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Old 05-01-2008, 11:33 PM
Jill_'s Avatar
Jill_ Jill_ is offline
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Join Date: Apr 2008
Posts: 49
100 Pound Moly Glass Furnace Tutorial

If you are reading this post, then chances are you are interested in building a Moly glass furnace. We are building a 100 pound Moly furnace for glass and our threads have gotten nice reviews here on Wet Canvas. Because of all the support and recommendations to make this info easy to find, we decided to add this tutorial thread here.

Hopefully, it will help you understand Moly elements and how to use them for a furnace of your own.

The below links point to the threads which talk about what we learned while building our Moly furnace.

We believe the natural progression is from a "wire melter" to a "Moly melter".

The main differences between the two are as follows -

1) the Moly furnace requires an SCR to turn on the power.
(instead of a relay or SSR for the wire melter)

2) the Moly elements require a lower voltage to run, i.e. 60 volts. Therefore a 4 to 1 transformer is required to convert the 240 VAC residential voltage to 60 VAC.
(the wire melter can accept the 240 VAC house voltage as is)

3) the Moly elements must be sized to the actual furnace, taking into consideration the pounds of glass you want to melt.
(the wire melter requires sizing the wire elements for the size of the furnace)

Here are some links to other Moly glass furnace threads on Wet Canvas. Each one talks about a different aspect of a Moly furnace -

Moly Glass Furnace - SCR & temp control

This thread explains what we learned about the SCR. The first key thing here are that the SCR must have current limit. The current limit acts to regulate the amps when the Moly is cold at start up. The second key thing is that the SCR must have soft-start (the soft-start allows the voltage to rise gradually during start-up. This is necessary because the SCR is feeding into the transformer.

The following thread discusses these aspects of the SCR for a Moly furnace in detail -


Moly Transformer Step Down Explained

As discussed above, a transformer is required for a Moly glass furnace to convert 240 VAC to 60 VAC. This is a 4 to 1 step down ratio, thus a 4 to 1 ratio transformer is needed. We discovered that this type of transformer is easy to find on eBay and is a 480 VAC to 120 VAC transformer. We use it to convert 240 VAC to 60 VAC, and this can be done no problem, but the transformer must be "de-rated" by dividing the KVA in half. As an example, for a 100 pound Moly glass furnace, we needed 11 KVA. Therefore we purchased a 25 KVA transformer with the 480 to 120 volt rating. Because we were using it with 240 to 60 VAC, we had to "de-rate" it to 12.5 KVA. The new 12.5 KVA rating handles the 11 KVA we are using it for.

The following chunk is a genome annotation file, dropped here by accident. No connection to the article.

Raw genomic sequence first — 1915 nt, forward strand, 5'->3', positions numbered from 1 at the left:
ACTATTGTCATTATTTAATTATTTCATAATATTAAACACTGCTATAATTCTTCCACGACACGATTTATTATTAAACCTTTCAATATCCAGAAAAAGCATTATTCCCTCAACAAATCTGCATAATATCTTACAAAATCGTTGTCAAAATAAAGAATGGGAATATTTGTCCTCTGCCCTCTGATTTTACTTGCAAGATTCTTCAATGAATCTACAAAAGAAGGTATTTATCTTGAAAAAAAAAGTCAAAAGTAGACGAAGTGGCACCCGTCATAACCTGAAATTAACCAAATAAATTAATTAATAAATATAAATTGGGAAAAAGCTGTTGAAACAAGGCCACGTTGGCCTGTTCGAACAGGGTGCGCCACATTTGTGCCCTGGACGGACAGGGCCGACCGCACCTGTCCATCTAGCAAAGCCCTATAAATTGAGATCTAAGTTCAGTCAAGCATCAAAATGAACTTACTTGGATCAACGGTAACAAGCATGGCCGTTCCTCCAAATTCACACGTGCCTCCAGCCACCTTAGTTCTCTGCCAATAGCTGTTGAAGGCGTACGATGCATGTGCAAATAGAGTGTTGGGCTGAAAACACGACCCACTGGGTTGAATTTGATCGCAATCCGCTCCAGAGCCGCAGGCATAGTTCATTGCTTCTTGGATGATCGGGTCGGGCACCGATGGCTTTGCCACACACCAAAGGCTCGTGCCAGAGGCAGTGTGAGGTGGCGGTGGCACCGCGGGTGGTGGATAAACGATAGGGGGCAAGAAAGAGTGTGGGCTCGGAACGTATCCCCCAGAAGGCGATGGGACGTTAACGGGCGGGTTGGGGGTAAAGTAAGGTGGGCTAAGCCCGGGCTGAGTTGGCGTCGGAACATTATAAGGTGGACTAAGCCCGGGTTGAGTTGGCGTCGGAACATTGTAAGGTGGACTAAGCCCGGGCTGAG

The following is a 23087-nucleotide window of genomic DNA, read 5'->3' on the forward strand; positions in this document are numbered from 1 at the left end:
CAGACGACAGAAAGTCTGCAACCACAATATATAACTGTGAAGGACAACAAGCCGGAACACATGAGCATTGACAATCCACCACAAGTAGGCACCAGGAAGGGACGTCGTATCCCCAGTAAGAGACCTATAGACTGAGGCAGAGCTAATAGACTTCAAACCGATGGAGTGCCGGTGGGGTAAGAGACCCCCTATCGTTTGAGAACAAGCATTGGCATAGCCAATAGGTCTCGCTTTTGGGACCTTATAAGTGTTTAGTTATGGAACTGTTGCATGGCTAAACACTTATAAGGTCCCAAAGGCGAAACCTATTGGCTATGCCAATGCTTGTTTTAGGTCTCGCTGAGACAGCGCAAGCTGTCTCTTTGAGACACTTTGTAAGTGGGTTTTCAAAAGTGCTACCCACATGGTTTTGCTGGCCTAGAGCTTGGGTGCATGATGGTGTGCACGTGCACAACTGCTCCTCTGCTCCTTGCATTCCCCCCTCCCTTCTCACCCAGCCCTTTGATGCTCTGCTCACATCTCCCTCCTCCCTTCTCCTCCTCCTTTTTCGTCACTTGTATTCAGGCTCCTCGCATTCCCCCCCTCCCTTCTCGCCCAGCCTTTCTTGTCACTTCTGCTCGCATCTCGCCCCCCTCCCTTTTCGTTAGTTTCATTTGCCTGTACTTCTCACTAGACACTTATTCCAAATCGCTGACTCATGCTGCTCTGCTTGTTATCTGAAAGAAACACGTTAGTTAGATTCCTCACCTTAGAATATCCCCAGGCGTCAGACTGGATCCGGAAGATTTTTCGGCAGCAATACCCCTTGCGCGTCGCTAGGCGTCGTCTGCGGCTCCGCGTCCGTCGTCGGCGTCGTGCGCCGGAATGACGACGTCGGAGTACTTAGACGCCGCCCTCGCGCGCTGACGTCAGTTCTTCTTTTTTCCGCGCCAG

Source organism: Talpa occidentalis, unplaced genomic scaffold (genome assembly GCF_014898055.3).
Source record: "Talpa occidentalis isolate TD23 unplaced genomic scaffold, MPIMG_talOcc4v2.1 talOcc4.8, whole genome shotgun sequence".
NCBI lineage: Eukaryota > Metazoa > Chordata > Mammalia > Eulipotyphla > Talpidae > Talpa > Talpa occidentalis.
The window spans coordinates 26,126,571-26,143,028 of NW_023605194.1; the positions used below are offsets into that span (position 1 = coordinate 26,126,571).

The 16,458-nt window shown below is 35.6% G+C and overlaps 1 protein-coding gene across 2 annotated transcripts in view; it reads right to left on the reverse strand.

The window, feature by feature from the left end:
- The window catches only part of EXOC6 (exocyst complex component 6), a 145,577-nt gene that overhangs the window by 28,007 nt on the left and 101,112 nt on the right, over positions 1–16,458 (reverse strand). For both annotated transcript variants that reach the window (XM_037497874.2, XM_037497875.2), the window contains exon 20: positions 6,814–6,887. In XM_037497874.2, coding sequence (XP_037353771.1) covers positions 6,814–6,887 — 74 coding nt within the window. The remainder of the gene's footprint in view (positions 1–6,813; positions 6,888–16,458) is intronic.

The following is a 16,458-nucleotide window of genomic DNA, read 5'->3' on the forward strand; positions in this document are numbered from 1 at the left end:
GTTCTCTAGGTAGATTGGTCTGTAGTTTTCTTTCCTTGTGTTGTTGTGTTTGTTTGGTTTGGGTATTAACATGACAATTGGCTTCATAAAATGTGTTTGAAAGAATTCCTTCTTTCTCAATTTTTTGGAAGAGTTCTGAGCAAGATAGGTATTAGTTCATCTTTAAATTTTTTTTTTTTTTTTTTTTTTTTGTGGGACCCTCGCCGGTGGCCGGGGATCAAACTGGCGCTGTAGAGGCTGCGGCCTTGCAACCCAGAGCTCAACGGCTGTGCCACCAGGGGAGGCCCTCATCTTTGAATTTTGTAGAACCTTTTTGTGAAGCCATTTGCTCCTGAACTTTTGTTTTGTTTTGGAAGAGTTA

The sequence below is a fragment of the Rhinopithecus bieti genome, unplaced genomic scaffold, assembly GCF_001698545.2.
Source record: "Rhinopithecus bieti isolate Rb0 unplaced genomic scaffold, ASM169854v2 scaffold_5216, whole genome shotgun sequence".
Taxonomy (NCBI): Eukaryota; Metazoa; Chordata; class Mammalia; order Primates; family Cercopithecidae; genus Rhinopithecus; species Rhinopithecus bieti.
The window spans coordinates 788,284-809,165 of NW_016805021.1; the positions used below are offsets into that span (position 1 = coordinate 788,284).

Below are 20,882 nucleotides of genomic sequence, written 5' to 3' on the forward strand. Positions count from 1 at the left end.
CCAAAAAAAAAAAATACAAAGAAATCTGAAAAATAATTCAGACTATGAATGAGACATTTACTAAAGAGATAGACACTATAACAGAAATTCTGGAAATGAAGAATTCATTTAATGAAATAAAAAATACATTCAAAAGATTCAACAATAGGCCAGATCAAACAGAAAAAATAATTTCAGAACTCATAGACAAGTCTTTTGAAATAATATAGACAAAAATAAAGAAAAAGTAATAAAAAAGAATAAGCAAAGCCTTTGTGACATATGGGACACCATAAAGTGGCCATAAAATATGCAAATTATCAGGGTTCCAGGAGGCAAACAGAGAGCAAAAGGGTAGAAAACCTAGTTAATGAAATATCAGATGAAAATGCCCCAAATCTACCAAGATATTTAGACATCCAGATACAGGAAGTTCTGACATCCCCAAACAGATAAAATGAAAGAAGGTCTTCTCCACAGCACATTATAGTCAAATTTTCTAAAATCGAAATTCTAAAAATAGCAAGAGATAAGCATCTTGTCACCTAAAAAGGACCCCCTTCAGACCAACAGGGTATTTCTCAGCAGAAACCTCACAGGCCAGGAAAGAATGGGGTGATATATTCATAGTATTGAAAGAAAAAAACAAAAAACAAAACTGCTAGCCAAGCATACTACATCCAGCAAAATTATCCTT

The next thread discusses this in more detail -


Mosi2 element sizing/configuration

Moly element sizing is discussed in great detail by the Moly element manufacturers known as Kanthal and I Squared R.

This next thread discusses both of these Moly element suppliers and how to download their handbooks -


Moly Hybrid Furnace (Moly & Wire Coil or Gas)

There has been a discussion started by Mark Wilson about a potential hybrid Moly furnace. Mark has helped a lot of people on here, including us, with info he has given out about temperature controllers, annealers, etc.

This next thread discusses this idea and Mark has said he will have more on this in the future -


Got Moly?! (glass furnace elements arrived) Pictures & testing results / videos...

This next thread we started once our Moly elements arrived from Duralite. The thread discusses our test procedure to ensure that the SCR, transformer and Moly elements worked as expected. We also talk in detail about the actual elements and accessories we purchased (with part numbers). This thread will also show our finished Moly furnace and discuss our lessons-learned on the build-out -


We want to thank Mark Wilson for providing advice to us about using a 4 to 1 step down transformer. We also want to thank Rollin Karg for showing us how to do a Moly furnace top using Kast-O-Lite 30.

When we first set out to build a Moly furnace a few months ago, we were originally just going to do it and keep it to ourselves. But over the years we have gotten a lot of great advice from the info on Wet Canvas and also on the other forums. So then we decided after a while to do it out in the open, and to talk about here.

We guess if it helps somebody down the line, then it will have been worth it.

Jill & Jimmy
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